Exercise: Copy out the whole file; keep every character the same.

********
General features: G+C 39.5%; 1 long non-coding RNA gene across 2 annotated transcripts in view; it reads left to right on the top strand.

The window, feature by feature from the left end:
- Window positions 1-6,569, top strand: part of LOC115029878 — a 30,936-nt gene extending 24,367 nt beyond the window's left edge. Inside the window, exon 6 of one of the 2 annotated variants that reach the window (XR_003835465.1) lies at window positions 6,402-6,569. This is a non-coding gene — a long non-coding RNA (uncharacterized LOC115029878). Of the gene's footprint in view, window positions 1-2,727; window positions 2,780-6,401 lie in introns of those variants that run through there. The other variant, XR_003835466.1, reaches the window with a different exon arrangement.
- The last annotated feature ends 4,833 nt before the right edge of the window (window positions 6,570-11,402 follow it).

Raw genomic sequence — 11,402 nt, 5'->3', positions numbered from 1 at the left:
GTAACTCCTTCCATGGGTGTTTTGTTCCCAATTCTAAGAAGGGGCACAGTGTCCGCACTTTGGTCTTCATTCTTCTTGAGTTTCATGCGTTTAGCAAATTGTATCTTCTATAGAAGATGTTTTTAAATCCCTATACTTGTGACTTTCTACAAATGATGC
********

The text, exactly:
General features: G+C 39.5%; 1 long non-coding RNA gene across 2 annotated transcripts in view; it reads left to right on the top strand.

The window, feature by feature from the left end:
- Window positions 1-6,569, top strand: part of LOC115029878 — a 30,936-nt gene extending 24,367 nt beyond the window's left edge. Inside the window, exon 6 of one of the 2 annotated variants that reach the window (XR_003835465.1) lies at window positions 6,402-6,569. This is a non-coding gene — a long non-coding RNA (uncharacterized LOC115029878). Of the gene's footprint in view, window positions 1-2,727; window positions 2,780-6,401 lie in introns of those variants that run through there. The other variant, XR_003835466.1, reaches the window with a different exon arrangement.
- The last annotated feature ends 4,833 nt before the right edge of the window (window positions 6,570-11,402 follow it).

Raw genomic sequence — 11,402 nt, 5'->3', positions numbered from 1 at the left:
GTAACTCCTTCCATGGGTGTTTTGTTCCCAATTCTAAGAAGGGGCACAGTGTCCGCACTTTGGTCTTCATTCTTCTTGAGTTTCATGCGTTTAGCAAATTGTATCTTCTATAGAAGATGTTTTTAAATCCCTATACTTGTGACTTTCTACAAATGATGC